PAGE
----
Alicia’s vilification, not only as android/cyborg but as well as female, is standard practice in science fiction. It is the fear of the unnatural Other, a fear grasped in Fritz Lang’s Metropolis (1926).8 Rotwang’s Maria, gynoid, represents the idea of the evil that that infernal creation called woman can be if left to her own doings. But this male paranoia is again revealed as misdirected when it is revealed that the gynoid Maria is the result of a male centered fear of the Other, of the ambiguous power of the natural female Maria, It is the forceful encounter of the opposites as defined by the medieval concept of AVE-EVA, the conceptual dichotomy of woman as Saint (in form of the human Maria) and Whore (in the form of the gynoid Maria). Unfortunately, this male attempt to (re)create the (ideal?) female backfires not only when Rotwang loses control over the robot, but because it was created to create havoc and seduce the masses with her female wiles.9 The idea of the gynoid Maria in Fritz Lang’s movie warns us not to accept something at face value (pun intended), but to look deep under the covers, or the war-paint, to see the true horrors of an irrational artificial being determined to eventually destroy humanity. She is the vagina dentata personified, for she devours the goodness of men through her sex. Did her creator know what he was unleashing on man? Did the creator know what he was unleashing upon him-self?
Part of the problem is that Alicia is created in the image of the female. She is not only a product of man’s ingenuity—of technology, but she is molded in the form of the Other, and not just any Other but the idealized Other—the female. As in the story of Adam and Eve God creates woman, not from the same material as man (the clay of the Earth) nor does He breathe life into her, but he takes a rib, an object defined by man’s previous being, and shapes woman out of it (Genesis 2). She is an object made from an objectified being, a simulacrum of the true being—man. As Eve is denied the same essence in her coming to be so Alicia is denied her essence in her illusion of being female. In a sense, she is a hand me down. As much, as in Genesis, and unlike Rotwang’s Maria, Alicia is supposed to be created for a good—that is, she is not to undermine man’s patriarchal society but to uphold its egalitarian status. Alicia is created to be of a service to her male ‘owner.’ Equally present in her figure is the negativity of the created Other, as portrayed by Hephaestus’ Pandora, the woman commissioned by the gods to punish and torment man. So, in essence, Alicia is the embodiment of the eternal hybrid—between good and evil.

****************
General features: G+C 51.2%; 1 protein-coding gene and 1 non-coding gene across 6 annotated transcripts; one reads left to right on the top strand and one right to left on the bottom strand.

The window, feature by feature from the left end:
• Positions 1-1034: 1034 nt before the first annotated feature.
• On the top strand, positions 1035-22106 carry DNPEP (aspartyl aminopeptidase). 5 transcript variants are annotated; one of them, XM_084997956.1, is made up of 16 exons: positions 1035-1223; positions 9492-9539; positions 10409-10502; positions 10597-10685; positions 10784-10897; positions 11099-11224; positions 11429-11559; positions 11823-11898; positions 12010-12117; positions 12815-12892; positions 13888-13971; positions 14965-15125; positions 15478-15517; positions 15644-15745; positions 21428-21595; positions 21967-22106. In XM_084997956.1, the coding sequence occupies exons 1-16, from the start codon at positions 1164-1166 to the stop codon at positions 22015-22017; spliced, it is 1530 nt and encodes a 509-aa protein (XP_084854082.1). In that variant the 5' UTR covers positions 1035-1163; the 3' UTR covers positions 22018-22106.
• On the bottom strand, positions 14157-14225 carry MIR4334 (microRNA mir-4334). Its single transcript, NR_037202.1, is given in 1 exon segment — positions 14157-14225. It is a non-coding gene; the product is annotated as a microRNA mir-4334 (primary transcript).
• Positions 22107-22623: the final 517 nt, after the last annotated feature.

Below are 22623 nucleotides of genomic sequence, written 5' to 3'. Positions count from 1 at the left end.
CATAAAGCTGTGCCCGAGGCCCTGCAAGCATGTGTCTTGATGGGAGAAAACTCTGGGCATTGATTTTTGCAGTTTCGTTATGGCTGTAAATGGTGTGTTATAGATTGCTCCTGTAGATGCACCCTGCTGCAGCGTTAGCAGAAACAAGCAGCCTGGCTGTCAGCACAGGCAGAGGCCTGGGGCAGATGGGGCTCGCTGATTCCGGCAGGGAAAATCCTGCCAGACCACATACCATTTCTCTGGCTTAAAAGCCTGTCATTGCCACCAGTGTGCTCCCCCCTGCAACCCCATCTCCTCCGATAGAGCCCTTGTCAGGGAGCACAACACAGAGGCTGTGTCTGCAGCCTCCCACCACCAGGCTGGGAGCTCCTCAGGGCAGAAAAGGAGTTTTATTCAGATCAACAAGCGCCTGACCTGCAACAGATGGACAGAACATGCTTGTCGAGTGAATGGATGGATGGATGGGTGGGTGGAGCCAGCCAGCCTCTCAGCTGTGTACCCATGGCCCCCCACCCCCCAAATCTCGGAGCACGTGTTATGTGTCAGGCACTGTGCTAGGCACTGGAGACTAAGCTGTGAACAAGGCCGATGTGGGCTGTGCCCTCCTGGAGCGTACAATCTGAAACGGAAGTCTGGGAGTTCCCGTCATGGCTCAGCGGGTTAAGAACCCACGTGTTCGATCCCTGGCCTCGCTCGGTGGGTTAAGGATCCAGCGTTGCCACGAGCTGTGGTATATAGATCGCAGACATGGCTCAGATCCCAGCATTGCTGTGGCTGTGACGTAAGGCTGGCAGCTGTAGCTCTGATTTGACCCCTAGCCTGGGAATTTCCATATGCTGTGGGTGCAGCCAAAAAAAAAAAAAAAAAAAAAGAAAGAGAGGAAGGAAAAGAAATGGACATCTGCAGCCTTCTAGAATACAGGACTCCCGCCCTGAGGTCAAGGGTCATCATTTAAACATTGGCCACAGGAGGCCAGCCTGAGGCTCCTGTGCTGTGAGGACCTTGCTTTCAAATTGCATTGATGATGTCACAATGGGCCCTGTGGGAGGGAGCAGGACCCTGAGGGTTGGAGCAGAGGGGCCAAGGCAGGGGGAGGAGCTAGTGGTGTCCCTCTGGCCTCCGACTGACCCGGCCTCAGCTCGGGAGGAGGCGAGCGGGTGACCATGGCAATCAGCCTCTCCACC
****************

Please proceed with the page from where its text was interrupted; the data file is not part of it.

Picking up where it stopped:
In the real world, man spends his efforts and his technology in remaking the female, not only in her physique, but through her surroundings, recreating woman’s role as mother, wife, caretaker, and lover. And in real life, science does not liberate women from their slavery, but, as demonstrated by their fictional counterparts, science reconstructs her prison in such ways as to hide from her the truth behind those marvelous technological advances thus perpetuating her slavery (e.g. House of Tomorrow, Kitchen of Tomorrow, Avery 1949). As Adorno puts it: “The individual who supported society bore its disfiguring mark: seemingly free, he was actually the product of its economic and social apparatus,” (42) and, in the end, as in the case of Corry and Alicia, its slave. For in the end Corry became not a prisoner of Alicia, but of a simulacrum of the ideal, a rational ideal which represented the rational male ideal of the correct female role.